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AMD's Sanders drops another clanger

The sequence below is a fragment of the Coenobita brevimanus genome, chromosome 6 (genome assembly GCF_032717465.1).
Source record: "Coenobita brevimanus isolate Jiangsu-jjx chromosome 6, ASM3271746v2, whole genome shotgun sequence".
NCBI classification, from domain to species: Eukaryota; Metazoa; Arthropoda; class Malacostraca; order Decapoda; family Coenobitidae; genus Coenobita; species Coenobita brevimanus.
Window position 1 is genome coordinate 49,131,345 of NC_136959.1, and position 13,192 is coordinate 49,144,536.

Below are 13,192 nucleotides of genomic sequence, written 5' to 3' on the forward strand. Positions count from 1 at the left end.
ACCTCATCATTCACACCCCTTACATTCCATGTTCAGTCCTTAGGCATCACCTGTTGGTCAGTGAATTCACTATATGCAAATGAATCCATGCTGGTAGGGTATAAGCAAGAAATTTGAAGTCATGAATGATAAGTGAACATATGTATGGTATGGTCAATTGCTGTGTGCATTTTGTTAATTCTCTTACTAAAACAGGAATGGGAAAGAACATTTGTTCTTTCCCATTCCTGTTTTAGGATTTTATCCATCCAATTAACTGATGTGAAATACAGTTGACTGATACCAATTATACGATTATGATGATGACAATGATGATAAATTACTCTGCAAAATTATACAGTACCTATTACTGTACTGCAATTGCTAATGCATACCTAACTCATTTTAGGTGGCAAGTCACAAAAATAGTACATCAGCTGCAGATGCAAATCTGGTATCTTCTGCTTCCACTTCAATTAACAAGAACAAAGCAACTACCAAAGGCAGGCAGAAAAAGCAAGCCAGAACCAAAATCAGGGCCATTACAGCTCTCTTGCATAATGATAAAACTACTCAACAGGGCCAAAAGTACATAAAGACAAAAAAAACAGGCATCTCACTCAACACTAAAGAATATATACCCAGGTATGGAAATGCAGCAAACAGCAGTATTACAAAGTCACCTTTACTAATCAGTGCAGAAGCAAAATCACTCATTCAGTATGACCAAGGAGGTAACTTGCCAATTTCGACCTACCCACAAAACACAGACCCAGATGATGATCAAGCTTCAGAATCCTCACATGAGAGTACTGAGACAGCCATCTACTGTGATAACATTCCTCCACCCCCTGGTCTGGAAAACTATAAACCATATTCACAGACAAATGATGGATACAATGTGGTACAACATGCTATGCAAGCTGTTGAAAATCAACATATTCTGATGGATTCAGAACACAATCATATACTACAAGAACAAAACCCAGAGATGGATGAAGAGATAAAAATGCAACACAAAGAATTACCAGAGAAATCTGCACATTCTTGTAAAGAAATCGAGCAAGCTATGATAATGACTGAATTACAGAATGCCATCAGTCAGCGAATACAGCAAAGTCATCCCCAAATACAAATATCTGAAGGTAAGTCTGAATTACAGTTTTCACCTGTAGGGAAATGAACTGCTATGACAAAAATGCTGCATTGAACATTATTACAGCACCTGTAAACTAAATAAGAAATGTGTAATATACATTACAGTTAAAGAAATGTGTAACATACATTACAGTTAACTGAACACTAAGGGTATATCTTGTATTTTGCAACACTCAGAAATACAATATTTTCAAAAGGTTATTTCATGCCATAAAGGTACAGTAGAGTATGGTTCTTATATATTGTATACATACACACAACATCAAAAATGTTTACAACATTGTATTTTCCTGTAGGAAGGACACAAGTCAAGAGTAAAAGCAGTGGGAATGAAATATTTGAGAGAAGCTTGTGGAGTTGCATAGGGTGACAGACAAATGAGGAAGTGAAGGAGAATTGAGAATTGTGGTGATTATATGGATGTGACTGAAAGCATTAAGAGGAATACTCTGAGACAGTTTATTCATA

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Analysis Although AMD's spinola department was putting the best gloss it could on the resignation of president Atiq Raza two days ago, it could not have come at a worse time for Intel's little brother. The spin is that at some time in the future, Raza may return, in some unspecified role, to help AMD out. Further, according to AMD, Raza left for purely personal reasons. But if a Donna and Marie like relationship really existed between Jerry Sanders III and Atiq Raza, would he have resigned on the day AMD delivered its worst financial results ever, compounding interest in the company's state of affairs? As we pointed out earlier this year, AMD had always been in the position of mopping up x.86 business as Intel moved its generation of processors up a notch. That changed in 1995 when AMD bought NexGen and along with it, former Intel president Vinodh Dham, Atiq Raza and Dana Krelle. All three of these individuals made a big difference to the way AMD ran its processor business, bringing good technology, good ideas and perhaps more than this, a professional approach that was appreciated outside of AMD. This is what we said shortly after AMD introduced its K6-III roadmap at Versailles nearly two years ago: "Remember Vinod Dham? Of course, Krelle was at Intel and was wooed away to Nexgen, from there poaching Vin Dham to be his boss. When Nexgen was bought by AMD, both of them breathed a sigh of relief because they feared that NEC or another large Japanese multiple would snap them up. But Krelle said, during a lunch conversation, that Vin Dham and he had brought much more to the organisation than just technology. They also brought some of their Intel infrastructure ideas, meaning the whole company is now much sharper than it was before." Sanders is reputedly tough to work for. On the few occasions we've bumped into him, he's shown a somewhat peppery side to his nature and over the last 10 years that we've tracked AMD, many an executive has come and gone. He is also close to the age at which British judges, for example, are forced to retire and other 70 years old face the re-taking of their driving tests. The news, predictably, caused AMD's share price to bump back down to $16 a share and the risk of predators snapping the company up must now be greater than ever. AMD already faces a host of class actions following its Q1 results and there are likely to be more. But, according to an insider at IBM, although it has toyed with the idea of acquiring AMD over the last two to three years (as reported here), there is internal opposition to the idea. Unfortunately for AMD and the K7, Compaq is not currently in a position to play the white knight. Perhaps, then, Dana Krelle and Vin Dham's worst fears when they were at Nexgen will come to be realised, and some large Asian outfit will say: "That will do very nicely". Sanders' apparent fixation on the processor side of AMD's business has not helped. As one senior AMD UK executive pointed out to us when the AMD K6-III was first launched: "My side of this business (telecomms and Flash) is propping up this processor adventure." The Raza clanger may well be one clanger too many for AMD. ®

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